This column was originally published on RealMoney on July 28 at 12:07 p.m. EDT.

Tuesday's action featured all the elements that traders face in a typical week. I made money in the session, but could have just as easily finished in the red.

That's the thing about trading every day: Part of the outcome depends on pure chaos. External events occur that can't be predicted through normal analysis. Part of this news flow helps the bottom line, but most of it picks our pockets.

I traded 17 stocks in my short-term account that day, and three more in the longer-term accounts. This isn't a particularly large number, given my trading style. The tally includes new entries, as well as positions closed out during the session.

Many of my trades are incursion entries, where I buy or sell a few shares to test the waters. If price acts well and the position builds a profit, I'll often add to it aggressively. Alternatively, I take many small losses, as I dump stocks because they're going nowhere or develop an adverse reward-to-risk profile.

I'm a swing trader who is always looking to make a quick buck by daytrading. But I enter most positions with the intention of holding them overnight. Many of these stocks turn into daytrades because changing conditions demand aggressive profit-taking.

In other words, I'll take what I can get when the market turns against me, and jump back to the sidelines with little hesitation.

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My biggest decision on Tuesday was figuring out where to sell


(BA) - Get Report

. I held the stock over two weeks, playing the run-up into earnings, which were reported on Wednesday morning. I waited all day for price to spike to new highs, and then took profits when it tagged $67.

The stock opened higher than my exit price after earnings, so why didn't I hold it? I'm a trader, not a gambler. My position was based on bullishness into the earnings report, but the actual results were impossible to game. Therefore, I had no reason to stay in the trade.


Am I upset that the position gave me "only" two-and-a-half points? No, because I don't try to hit home runs most of the time. My trading bread is buttered by reliable dynamics I translate into rational entry and exit plans. And I can always re-enter the trade after earnings volatility winds down.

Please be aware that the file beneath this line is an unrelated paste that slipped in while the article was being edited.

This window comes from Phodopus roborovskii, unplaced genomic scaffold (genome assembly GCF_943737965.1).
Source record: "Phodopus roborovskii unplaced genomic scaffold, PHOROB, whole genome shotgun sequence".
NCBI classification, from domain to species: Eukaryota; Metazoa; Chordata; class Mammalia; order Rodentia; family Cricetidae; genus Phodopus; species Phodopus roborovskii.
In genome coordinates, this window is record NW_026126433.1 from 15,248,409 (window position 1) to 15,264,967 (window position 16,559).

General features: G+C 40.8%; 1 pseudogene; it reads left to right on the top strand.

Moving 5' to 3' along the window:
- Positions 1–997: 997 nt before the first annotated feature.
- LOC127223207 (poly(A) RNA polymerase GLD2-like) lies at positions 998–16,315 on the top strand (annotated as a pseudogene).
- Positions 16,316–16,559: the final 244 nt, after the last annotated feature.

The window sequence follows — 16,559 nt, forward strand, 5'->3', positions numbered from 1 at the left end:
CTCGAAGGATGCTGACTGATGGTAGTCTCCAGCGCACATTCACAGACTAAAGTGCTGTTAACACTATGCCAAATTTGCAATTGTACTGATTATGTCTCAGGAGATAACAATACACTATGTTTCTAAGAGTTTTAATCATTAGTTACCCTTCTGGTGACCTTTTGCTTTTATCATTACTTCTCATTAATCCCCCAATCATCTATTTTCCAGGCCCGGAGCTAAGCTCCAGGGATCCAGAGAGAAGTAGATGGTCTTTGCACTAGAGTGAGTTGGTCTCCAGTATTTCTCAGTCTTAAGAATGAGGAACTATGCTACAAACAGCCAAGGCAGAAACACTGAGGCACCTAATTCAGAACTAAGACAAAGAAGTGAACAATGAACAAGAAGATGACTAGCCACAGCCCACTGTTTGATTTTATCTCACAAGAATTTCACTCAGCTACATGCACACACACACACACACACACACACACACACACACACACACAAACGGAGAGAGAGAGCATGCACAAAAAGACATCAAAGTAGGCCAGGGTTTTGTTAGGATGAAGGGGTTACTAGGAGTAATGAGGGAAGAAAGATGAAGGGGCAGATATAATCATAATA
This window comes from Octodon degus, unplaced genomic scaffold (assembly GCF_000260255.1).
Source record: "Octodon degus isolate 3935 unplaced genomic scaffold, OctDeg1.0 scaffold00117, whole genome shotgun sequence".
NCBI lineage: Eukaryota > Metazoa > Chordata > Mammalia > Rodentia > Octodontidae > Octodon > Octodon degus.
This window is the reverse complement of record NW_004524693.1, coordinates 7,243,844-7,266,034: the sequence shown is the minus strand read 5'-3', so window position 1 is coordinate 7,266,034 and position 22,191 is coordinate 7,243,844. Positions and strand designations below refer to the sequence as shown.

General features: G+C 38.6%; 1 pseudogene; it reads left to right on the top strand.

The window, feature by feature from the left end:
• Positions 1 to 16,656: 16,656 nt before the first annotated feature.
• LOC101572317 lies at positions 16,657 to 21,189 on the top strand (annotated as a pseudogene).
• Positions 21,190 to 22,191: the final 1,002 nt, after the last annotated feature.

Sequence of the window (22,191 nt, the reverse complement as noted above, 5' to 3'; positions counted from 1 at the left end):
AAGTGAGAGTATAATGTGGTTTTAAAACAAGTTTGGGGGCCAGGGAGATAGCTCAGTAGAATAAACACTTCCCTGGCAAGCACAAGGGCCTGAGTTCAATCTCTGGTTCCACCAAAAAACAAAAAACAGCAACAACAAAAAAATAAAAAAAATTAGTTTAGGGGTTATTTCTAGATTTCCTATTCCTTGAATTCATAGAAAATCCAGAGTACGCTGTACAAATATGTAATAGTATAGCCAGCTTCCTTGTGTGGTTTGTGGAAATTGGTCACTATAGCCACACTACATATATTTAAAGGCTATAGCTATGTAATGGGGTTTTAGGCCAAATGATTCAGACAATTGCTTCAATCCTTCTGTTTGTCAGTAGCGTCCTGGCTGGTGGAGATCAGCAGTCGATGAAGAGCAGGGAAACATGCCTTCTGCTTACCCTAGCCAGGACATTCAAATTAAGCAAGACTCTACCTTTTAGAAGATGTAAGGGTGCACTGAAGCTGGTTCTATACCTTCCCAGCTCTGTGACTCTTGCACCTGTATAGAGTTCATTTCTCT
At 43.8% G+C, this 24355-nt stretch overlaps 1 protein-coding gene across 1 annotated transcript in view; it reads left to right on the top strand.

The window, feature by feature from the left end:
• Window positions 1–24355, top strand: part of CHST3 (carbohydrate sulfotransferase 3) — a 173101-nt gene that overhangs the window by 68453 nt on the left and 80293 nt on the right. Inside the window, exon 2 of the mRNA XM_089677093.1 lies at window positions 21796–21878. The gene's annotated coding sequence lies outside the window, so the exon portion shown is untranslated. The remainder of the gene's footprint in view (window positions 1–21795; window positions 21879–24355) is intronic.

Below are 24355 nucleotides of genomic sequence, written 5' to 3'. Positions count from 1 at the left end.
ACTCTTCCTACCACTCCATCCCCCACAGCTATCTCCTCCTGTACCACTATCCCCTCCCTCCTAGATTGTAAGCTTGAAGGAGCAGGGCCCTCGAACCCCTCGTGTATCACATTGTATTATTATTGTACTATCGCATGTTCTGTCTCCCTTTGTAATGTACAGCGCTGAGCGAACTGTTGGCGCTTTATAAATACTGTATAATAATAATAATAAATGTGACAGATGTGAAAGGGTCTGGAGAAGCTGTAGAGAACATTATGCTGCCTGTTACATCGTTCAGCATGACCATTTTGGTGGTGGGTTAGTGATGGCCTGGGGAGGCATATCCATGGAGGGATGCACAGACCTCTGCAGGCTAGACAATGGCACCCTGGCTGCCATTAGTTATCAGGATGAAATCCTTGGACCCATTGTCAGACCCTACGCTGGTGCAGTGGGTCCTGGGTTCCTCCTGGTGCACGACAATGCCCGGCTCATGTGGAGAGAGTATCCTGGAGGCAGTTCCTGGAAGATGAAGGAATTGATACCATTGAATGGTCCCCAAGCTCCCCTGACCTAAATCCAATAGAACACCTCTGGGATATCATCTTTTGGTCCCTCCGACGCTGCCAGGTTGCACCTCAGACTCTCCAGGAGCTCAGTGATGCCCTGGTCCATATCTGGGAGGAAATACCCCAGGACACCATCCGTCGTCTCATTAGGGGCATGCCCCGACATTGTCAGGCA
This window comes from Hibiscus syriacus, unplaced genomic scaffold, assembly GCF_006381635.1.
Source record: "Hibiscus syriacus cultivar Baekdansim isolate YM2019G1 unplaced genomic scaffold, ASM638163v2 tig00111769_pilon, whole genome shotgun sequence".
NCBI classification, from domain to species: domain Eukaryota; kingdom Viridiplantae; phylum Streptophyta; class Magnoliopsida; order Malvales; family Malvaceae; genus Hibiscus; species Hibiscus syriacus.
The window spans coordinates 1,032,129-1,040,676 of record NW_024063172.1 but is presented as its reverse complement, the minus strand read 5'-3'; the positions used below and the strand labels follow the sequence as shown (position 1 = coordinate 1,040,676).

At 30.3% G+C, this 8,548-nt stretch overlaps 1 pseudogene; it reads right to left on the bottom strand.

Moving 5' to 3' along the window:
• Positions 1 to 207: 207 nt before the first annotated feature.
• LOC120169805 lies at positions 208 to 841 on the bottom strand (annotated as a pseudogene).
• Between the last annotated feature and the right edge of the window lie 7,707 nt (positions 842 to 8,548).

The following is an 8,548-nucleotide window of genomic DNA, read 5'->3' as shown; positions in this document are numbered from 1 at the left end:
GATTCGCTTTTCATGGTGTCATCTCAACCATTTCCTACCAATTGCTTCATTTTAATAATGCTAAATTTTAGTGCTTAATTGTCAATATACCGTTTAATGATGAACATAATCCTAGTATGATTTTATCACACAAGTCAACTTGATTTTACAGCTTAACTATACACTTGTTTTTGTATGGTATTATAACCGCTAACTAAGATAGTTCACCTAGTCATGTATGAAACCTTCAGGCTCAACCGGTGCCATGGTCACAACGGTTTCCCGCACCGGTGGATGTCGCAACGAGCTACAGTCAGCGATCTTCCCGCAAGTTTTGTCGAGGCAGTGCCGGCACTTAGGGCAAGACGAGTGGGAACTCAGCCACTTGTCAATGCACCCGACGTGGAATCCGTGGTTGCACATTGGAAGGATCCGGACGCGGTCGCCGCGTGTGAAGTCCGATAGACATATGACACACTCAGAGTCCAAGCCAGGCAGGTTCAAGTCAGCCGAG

Headed into Tuesday morning, I was holding Boeing,


(VC) - Get Report


ATP Oil & Gas

( ATPG),

Wild Oats Markets

( OATS),

Black & Decker

( BDK) and three single-digit small-cap stocks. These positions were a combination of trades picked up near Monday's close, as well as longer-term holds of a few days to a few weeks.

ATP Oil & Gas

My first act of the day was to dump ATP Oil & Gas because I didn't like the opening action. I love the daily pattern, though, so it was my intention to wait for selling pressure to ease and then find a new trade entry. As it turns out, I bought the stock back in the late afternoon about 25 cents higher than my initial sale.

This doesn't make sense at first glance, but it's the right way for me to trade. I don't care about the relative price of a stock, because I'm more focused on the direction of the next swing. It's more dangerous to hold a cheap stock that's falling than an expensive stock that's going up.

You know why I'm holding this position right now if you can read the price chart. It shows a bullish cup-and-handle pattern. But some readers may be shaking their heads because I wrote

a relatively bearish column on oil just last week. So what gives, Farley?

Simply stated, I take buying and selling signals when they come, regardless of my market bias. Those signals have turned out to be an accurate market read over the years. I also never let my writer's ego interfere with my trader's instincts. Whenever there's a conflict, the trader wins, hands down.

Black & Decker

The one trade I held through earnings on Tuesday cost me money. Black & Decker was a relatively small position and I was already committed to keeping it. My GTC (good till cancelled) stop was placed above $90.50 and price closed well above that level the prior day. So I decided to hold on, but did my homework first.

I examined prior reactions to Black & Decker's earnings and thought there was little chance the blue chip would incur a large down gap, even if earnings didn't measure up to expectations. I was right in that regard, but still had my stop triggered during the post-opening selloff.


Finally, let me crow about two profits I took that day. The first was Visteon, which I bought on Monday. Notice the similarity of this pattern to the oil and gas stock shown above. It's a common cup-and-handle pattern that predicts higher prices. Sure enough, the stock broke out Tuesday morning and I took profits into the vertical rally.

Wild Oats Markets

The other gainer was Wild Oats Markets, which I bought last week within the congestion pattern. Notice the rising trend line over the highs since last April. This is my favorite technique to project rally targets. Using it, I waited until price jumped over $13.35 and then exited as soon as momentum started to die out.

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At the time of publication, Farley was long ATP Oil & Gas, although holdings can change at any time.

Alan Farley is a professional trader and author of

The Master Swing Trader

. Farley also runs a Web site called, an online resource for trading education, technical analysis and short-term investment strategies. Under no circumstances does the information in this column represent a recommendation to buy or sell stocks. Farley appreciates your feedback;

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